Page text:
This is the second of the two magnificent quilts that greeted us as we entered the Chicago quilt show. It is titled "Star of the East" (c. 1870) for the spectacular fabrics from which it is made that are likely from the eastern seaboard of the U.S. The information sheet says that the fabrics are likely from the period 1830-1875.
I was so taken with this collection of antiques I just started snapping pictures immediately and then realized I wasn't taking time to just view the quilts. So, I went through once taking picture after picture and then put my camera away and went through again just to look and look and look. I love old quilts. I am sharing my photos in small bits. If you want a look at both these beauties visit "What a Load a Scrap" blog and if you want a more comprehensive view of the show visit "A Sentimental Quilter" blog. By the way, who let that woman with the coffee near the quilts?
Here's a closer view of the center of the star medallion. It appears this quilter did not quite have enough of every fabric to complete each color round. Notice the cream and yellow in round 6? There are just a few diamonds of yellow and they are in two separate areas. Was this planned out? If so, why not space the yellows out in a more balanced way? There are other rounds with the same differences in fabrics.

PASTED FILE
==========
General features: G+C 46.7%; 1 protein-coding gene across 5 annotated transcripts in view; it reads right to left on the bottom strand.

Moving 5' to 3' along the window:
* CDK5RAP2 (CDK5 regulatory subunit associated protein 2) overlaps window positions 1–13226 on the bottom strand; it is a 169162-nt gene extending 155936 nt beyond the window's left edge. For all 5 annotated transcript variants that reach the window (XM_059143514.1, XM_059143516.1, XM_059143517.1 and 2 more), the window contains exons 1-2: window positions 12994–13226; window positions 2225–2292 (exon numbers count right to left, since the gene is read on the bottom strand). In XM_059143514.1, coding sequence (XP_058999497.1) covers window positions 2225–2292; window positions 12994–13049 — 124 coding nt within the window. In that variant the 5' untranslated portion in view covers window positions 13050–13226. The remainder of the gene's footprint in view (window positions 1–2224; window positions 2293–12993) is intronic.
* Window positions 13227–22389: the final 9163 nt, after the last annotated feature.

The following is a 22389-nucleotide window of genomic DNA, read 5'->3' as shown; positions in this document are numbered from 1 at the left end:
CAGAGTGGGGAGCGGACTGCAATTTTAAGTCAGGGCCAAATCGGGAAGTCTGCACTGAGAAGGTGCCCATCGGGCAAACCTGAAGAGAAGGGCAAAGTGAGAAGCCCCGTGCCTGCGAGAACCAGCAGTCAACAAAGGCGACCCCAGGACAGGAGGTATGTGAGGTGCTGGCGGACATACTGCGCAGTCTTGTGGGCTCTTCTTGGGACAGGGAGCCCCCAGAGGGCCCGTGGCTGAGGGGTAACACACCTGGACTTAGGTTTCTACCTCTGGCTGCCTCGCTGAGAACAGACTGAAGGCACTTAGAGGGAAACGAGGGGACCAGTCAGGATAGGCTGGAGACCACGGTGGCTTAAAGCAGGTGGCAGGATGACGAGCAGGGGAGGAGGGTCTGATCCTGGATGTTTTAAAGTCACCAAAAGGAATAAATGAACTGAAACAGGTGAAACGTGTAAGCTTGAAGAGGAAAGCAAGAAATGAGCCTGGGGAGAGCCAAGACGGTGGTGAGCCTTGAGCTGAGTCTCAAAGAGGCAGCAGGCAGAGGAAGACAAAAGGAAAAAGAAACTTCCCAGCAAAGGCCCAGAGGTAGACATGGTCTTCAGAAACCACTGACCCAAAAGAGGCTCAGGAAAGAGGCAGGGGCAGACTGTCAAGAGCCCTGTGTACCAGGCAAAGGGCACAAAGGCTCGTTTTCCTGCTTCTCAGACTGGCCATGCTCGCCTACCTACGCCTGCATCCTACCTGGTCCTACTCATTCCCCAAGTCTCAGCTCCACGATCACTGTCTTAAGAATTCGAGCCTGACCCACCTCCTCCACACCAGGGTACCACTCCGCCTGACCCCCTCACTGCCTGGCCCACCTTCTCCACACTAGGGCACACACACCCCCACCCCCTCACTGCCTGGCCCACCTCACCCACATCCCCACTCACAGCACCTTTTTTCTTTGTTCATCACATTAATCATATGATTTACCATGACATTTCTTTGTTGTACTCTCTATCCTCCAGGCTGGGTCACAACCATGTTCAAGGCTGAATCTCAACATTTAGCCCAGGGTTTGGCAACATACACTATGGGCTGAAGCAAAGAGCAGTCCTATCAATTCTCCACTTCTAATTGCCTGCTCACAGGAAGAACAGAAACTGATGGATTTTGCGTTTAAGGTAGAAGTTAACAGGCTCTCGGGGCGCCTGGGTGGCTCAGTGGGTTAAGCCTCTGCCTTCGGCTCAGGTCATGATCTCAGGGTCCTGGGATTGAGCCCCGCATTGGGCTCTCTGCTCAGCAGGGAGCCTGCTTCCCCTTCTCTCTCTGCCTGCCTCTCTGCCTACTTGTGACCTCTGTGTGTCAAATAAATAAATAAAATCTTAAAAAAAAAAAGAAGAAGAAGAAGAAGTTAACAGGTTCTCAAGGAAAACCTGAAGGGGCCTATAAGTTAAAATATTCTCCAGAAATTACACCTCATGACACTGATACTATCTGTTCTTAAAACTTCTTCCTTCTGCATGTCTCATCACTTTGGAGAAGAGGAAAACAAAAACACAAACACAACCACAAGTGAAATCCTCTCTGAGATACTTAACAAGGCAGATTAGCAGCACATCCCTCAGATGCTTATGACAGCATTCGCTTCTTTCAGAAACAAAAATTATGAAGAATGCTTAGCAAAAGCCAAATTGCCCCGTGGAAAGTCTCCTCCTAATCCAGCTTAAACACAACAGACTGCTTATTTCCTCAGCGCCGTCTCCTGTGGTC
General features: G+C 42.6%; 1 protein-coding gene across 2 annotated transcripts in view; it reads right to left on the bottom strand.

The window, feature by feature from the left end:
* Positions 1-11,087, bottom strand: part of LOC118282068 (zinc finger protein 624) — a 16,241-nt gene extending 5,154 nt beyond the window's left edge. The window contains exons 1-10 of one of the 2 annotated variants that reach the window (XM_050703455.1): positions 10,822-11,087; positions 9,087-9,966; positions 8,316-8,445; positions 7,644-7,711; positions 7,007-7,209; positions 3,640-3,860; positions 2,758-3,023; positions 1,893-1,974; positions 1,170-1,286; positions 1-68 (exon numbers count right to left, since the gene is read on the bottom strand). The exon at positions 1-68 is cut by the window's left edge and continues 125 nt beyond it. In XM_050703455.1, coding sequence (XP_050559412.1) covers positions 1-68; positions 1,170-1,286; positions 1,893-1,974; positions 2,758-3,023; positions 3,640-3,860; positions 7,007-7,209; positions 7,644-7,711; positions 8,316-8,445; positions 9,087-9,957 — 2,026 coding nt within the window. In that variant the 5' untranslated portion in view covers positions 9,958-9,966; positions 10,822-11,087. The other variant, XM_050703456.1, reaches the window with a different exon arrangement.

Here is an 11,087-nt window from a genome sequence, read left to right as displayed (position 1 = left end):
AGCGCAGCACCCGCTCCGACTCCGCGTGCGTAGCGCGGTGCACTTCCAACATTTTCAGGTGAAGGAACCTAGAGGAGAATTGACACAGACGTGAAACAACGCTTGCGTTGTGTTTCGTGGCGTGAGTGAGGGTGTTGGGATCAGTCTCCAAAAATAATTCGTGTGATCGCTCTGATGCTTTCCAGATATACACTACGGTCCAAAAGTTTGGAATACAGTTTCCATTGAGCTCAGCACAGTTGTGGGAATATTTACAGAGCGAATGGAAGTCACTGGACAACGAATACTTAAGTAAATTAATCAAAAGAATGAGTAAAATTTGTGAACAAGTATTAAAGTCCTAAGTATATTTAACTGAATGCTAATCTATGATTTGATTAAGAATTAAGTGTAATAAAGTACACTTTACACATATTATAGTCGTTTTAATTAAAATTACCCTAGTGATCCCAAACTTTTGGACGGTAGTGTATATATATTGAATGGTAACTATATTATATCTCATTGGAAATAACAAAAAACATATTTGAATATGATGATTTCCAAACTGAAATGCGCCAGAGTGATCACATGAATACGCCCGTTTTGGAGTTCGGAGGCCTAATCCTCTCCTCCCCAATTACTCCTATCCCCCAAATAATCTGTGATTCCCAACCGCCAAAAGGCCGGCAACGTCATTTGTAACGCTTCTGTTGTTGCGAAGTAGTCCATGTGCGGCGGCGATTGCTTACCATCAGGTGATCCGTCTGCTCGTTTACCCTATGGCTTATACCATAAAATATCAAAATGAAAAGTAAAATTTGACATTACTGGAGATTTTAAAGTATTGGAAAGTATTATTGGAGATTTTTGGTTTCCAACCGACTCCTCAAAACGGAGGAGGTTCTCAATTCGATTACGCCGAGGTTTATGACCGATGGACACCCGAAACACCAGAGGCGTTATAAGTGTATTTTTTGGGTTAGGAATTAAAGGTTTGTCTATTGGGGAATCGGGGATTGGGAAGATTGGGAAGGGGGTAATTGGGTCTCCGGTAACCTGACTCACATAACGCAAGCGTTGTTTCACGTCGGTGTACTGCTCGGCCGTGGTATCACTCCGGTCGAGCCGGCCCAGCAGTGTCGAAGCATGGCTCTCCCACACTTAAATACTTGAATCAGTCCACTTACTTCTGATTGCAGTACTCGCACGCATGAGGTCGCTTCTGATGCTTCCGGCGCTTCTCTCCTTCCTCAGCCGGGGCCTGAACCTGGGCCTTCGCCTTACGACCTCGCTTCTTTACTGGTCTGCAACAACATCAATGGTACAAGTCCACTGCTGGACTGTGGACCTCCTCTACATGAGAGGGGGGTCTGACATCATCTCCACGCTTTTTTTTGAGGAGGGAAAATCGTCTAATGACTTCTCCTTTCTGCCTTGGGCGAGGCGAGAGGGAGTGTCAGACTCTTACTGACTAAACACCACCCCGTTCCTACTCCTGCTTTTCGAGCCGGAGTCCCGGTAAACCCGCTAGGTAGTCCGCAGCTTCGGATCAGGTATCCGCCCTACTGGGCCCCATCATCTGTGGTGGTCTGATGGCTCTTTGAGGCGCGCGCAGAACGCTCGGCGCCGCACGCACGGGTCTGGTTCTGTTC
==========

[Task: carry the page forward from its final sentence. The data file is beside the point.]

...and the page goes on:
I am guessing there may have also be a stash issue with the gorgeous chintz background fabric. See the panel in the lower right corner above?
It is different than the fabric used in the rest of the quilt.
I am going to end this by being a noodge. Given the perfection of the rest of this quilt, including my suspicion that it was either stored or rarely displayed to keep it so pristine, I have to think that the piece I am going to show you was a true boo-boo. See the second from the right green diamond above? It looks like our mystery quilter missed two sides of that piece in her quilting. I love it. You know how you work meticulously on a quilt and think it's all perfect and then the first time you show it to someone they say, "you missed a spot"? Should I be smug or say a silent apology to our unknown quilter for being that person?
The fabrics in these quilts have me longing for the days of the RJR/Smithsonian collaboration. Do you remember those collections based on the Benonie Pearce Album quilt called the Groom's Quilt, the Littler Sister's Quilt and the Rising Sun Quilt? Click on the links for photos of more magnificent 19th century quilts from the Smithsonian Museum. Finally, here is a link to a photo of the fabrics based on the Rising Sun quilt. I am hoarding some of them still, but would love for RJR to reprint them.